My research shows how philanthropy and private foundations are already shaping global health policy - and becoming more important during health crises. When powerful countries like the United States and United Kingdom curtailed WHO funding in the early 1980s, the organization's budget began to shift away from assessed (mandatory) country dues. Instead, WHO relied more and more on voluntary contributions from both countries as well as non-country donors.

Voluntary contributions make up around 80 percent of the WHO's budget, which totals $6.27 billion for 2018-2019. These funds are heavily earmarked - meaning the WHO has limited flexible funding to shift rapidly in response to a sudden outbreak. The United States is the WHO's largest donor, providing around 15 percent of its total budget. The second-largest donor, the Bill and Melinda Gates Foundation, accounts for around 9 percent.

The WHO remains an important hub in an increasingly complex global health policy architecture. But in addition to international organizations, this architecture involves public-private partnerships such as GAVI and the Global Fund, providing ways for philanthropic organizations to exert influence.

Countries remain decisive players when it comes to issuing travel and trade restrictions during crises where health and national security intersect. Yet U.S. abdication of leadership on health security issues more broadly may create space for greater private sector engagement in the future.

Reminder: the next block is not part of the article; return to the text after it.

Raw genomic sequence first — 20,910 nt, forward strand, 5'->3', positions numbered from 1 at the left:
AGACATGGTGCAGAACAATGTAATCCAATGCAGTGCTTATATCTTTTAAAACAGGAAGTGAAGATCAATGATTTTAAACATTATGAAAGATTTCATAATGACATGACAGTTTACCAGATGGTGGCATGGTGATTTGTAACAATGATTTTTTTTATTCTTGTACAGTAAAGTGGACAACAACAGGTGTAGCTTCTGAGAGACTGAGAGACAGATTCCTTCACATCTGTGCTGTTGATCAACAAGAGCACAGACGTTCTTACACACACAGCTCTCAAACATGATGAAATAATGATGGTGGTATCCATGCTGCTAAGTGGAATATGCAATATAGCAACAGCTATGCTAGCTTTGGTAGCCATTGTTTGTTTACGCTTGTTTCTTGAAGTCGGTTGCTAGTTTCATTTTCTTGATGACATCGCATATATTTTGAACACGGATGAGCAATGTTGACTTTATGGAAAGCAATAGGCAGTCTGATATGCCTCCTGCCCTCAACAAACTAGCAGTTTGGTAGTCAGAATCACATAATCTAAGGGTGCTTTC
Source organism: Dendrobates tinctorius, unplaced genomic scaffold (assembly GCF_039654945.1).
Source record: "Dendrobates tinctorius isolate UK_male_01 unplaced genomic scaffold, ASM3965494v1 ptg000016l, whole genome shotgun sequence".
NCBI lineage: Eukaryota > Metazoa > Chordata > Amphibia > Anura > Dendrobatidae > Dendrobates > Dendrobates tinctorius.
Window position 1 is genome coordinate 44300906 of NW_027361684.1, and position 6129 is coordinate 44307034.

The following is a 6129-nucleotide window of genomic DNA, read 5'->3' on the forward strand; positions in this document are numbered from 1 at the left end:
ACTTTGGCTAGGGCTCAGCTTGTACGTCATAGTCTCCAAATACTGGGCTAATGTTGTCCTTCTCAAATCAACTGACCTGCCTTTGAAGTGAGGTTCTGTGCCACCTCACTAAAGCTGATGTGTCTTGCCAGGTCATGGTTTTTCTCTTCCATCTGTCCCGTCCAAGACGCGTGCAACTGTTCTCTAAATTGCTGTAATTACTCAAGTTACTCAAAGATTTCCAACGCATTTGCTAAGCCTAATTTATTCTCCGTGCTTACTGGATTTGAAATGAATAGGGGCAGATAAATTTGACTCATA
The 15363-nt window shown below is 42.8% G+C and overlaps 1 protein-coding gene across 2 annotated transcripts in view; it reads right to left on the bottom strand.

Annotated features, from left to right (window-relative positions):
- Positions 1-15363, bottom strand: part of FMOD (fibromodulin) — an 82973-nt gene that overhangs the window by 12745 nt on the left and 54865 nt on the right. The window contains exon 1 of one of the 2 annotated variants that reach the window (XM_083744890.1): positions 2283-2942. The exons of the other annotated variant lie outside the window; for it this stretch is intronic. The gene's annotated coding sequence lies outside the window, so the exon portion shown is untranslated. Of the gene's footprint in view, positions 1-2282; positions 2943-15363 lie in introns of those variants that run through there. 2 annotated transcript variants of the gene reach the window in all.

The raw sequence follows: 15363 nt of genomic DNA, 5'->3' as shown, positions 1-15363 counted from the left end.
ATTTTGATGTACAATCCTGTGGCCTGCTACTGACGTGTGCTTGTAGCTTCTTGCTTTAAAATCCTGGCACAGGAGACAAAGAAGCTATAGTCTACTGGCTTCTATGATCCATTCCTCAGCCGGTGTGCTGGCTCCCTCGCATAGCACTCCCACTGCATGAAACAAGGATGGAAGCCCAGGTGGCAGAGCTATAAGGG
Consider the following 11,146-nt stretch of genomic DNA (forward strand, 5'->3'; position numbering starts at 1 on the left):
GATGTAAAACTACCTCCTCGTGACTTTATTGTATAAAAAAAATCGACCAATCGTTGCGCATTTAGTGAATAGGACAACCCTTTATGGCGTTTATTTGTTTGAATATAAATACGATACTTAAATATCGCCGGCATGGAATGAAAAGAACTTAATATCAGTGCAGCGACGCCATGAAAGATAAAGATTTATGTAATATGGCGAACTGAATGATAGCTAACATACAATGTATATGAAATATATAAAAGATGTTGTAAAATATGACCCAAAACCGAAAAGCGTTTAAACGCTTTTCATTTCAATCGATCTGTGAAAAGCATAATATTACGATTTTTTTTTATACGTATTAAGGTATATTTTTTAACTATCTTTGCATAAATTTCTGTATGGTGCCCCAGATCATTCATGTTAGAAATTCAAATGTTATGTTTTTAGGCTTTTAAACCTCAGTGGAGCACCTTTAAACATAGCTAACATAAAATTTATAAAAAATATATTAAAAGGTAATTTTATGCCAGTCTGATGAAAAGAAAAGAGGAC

Private philanthropy - about 20 percent of overall development assistance for health - is likely to play a more important role than ever before. Private gifts during emergencies were historically rare before the 2013-2016 Ebola response. Data from Candid, a nonprofit tracking private giving, shows donations related to covid-19 since January have skyrocketed to $10.4 billion - representing more than 3,400 grants from 677 funders. By comparison, since the 2002 SARS outbreak, donors contributed a total of just $7.2 billion to assist in the response to other global health emergencies during the past 18 years.

More money to fight covid-19 sounds like a good thing - but the expansion of philanthropy is more controversial than one might think. Some scholars say that while donors may be well intentioned, their interactions with global health institutions give a small group of wealthy individuals considerable political influence - but little democratic accountability.

More generally, private giving during a global health crisis is unlikely to address the systemic problems of strengthening health systems around the world to protect against devastating consequences from future crises - including pandemics. Bill Gates, for instance, has gone on record stating that philanthropic efforts cannot fill the roles of donor countries. Gates - who plans to give away his entire fortune - may seem an unlikely prophet of the limits of philanthropy, but his skepticism suggests that as philanthropists displace the work of donor governments, they are discovering that they can't do nearly everything that countries and the WHO can do.

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Marion is a PhD candidate in political science at Northeastern University and visiting researcher at Harvard Humanitarian Initiative. For other analysis and commentary from The Monkey Cage, an independent blog anchored by political scientists from universities around the country, see www.washingtonpost.com/blogs/monkey-cage.